Saturday, July 30, 2022

50 Years Ago Today: Deliverance (1972)

“I think only one thing; that men…settle for too little in their lives. And this chance encounter in the river was for…Ed Gentry, some kind of opening to a dark place he would never know was there…John Berryman [the poet] once said that a man can live his whole life in this country without knowing if he is a coward or not.  I think it is necessary for him to know.”

-     - James Dickey, on Deliverance, in author David Zinman’s survey, Fifty Grand Movies of the 1960s and 1970s. (Crown Publishers, 1986, page 133).

Early in John Boorman’s harrowing and savage film
 Deliverance, a character notes, rightly: “You don’t beat it.  You don’t beat this river.

He is discussing, explicitly, the raw power of Mother Nature and a roaring river, but he might as well be communicating something significant about human nature.  You don’t beat it.  You don’t conquer it.  It is part of your essential make-up.  And when the situation calls for it, all those “evolved” senses of civilization and civility simply fall away by necessity. 

Or else you die.

Now 50 years old, Deliverance asks its audience some pretty serious questions about human nature by forging a streamlined but illuminating scenario wherein four men -- each one symbolizing elements of modern American life -- embark on a recreational journey down a river, but conquer there not a new apex or summit.  Instead, they countenance a particularly personal brand of horror.  And these men live or die largely based on the qualities they bring to the river with them.

In terms of the film’s deeper meaning, one must consider what it means, precisely, to be “delivered.” “Deliverance” is the act of being rescued or “set free.”  A few of the protagonists in the film escape the river and its challenges, of course.  They are literally “delivered” from mortal danger.  But I don’t believe this is the deliverance of which the title specifically speaks.

For one man, Ed (John Henry) the terrifying journey is all about setting his nature free so he can survive a life-and-death contest and thus see his family again.  Now, this may sound trite, simplistic, or even unnecessarily macho.  A terrible ordeal sets one free?  A man can only test himself through violence, or by meting out death?  

That criticism misses the point.  For Ed the point is very much the self-knowledge he gleans after he is forcibly set free. 

Who is he now? How does he go back to his civilized life with the things he has learned about himself? How does he stuff the ugly truth back down, and go about facing a meaningless job, or living a life of polite domesticity with his wife and children?   The ultimate irony is that Ed needed his “dark side” to return to his family, but his dark side – now alive – has no place with that family.  Suddenly, Ed belongs in neither the civilized world nor the savage one.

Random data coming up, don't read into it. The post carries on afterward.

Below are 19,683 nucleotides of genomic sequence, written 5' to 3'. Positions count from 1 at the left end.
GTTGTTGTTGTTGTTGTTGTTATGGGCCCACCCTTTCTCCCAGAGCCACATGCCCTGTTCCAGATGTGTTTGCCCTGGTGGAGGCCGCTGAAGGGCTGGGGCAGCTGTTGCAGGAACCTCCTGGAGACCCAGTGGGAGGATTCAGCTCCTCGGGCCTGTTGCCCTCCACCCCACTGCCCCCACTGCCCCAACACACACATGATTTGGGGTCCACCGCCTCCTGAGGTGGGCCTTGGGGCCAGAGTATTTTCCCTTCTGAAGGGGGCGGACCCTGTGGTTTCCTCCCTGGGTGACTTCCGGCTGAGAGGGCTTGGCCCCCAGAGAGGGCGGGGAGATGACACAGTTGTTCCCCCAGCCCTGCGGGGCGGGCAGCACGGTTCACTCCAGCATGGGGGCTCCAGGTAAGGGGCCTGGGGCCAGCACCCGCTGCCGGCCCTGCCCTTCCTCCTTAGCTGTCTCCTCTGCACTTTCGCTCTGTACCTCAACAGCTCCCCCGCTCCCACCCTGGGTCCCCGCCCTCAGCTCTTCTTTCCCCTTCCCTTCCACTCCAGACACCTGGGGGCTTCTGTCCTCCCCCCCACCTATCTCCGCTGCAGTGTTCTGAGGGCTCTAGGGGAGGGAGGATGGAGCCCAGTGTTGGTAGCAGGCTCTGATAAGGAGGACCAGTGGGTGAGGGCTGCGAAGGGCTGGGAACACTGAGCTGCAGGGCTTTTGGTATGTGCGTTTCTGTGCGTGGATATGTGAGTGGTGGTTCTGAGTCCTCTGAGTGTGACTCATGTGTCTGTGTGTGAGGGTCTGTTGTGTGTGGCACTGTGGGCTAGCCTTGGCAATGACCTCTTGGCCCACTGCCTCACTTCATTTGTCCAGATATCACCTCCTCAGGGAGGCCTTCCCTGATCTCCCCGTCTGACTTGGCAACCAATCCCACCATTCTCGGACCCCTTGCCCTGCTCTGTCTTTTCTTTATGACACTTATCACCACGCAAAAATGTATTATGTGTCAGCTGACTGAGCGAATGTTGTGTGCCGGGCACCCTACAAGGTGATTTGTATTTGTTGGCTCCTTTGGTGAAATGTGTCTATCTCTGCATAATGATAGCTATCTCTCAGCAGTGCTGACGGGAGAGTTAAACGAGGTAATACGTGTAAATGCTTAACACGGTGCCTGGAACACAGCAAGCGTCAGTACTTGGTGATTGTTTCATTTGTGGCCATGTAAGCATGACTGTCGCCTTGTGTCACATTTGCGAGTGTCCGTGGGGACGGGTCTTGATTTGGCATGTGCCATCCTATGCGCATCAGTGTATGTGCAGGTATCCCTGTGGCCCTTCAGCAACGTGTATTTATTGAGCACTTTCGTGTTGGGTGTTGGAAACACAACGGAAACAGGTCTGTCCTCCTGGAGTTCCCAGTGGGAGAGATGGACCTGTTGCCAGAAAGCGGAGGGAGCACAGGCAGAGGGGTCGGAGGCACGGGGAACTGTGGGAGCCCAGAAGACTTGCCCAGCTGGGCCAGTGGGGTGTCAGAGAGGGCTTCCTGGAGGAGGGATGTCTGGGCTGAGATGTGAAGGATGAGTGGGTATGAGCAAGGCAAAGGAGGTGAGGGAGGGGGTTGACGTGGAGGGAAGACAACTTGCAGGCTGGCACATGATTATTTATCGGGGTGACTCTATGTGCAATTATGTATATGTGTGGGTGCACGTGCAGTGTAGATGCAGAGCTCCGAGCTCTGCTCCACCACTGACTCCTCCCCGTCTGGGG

So Deliverance reveals to its Every Man his dark side in living, breathing color.  Once knowledgeable about this hidden facet of his nature, there’s simply no going back to the innocence of paradise.  Ed ends the film suffering from traumatic nightmares of the experience, a changed man.  Thus Deliverance concerns a problem with our modern safe-and-secure lives.  Once forcibly exiled from the Garden of Eden, can a man or woman ever be a fit citizen to return?

“Don't ever do nothin' like this again. Don't come back up here.” 

In Deliverance, Ed (Voight), Lewis (Burt Reynolds), Bobby (Ned Beatty) and Drew (Ronny Cox) brave the roaring rapids of the Cahulawassee River in rural Georgia.  They do so because the river will soon be gone:  transformed into a placid lake by bulldozers and other instruments of man’s modern technology.

On the trip, the friends unexpectedly encounter belligerent mountain men (Bill McKinney, Herbert Coward).  These mountain men rape Bobby, and threaten to do something much worse to Ed.  But the city men kill one of the locals, and then debate their moral responsibility in the matter.  Drew wants to inform the police.  But Lewis is convinced that the police will view them as outsiders, as automatically guilty.  Over Drew’s objections, the group decides to bury the body and not inform the authorities of the conflict.  Soon this river will be at the bottom of a lake, and no one will ever find out what happened… 

Unfortunately, one mountain man is still alive…and gunning for these weekend warriors.  When Lewis is badly injured on the rapids, Ed must scale a treacherous rock face to take out the threat.  But he’s never killed anyone before, and he’s scared to death… 

“Let's just wait and see what comes out of the river.

Nature gets raped too...

Deliverance plays almost like some fiendishly clever and sadistic psychology or personality test.  You take four diverse specimens of 1970s manhood and then make them endure existential threats from nature, and from frightening mountain men.  How will they react?

Our first subject is Drew (Cox), the affirmed “bleeding heart liberal” of the foursome, and the man who attempts to make certain that society’s established laws successfully transition to the wild.  In other words, Drew’s response to the violent attacks is an intellectual or a cerebral one.  Therefore, he still views the law as a viable solution to the dilemma. “It’s a matter of the law,” he declares of the mountain man’s murder.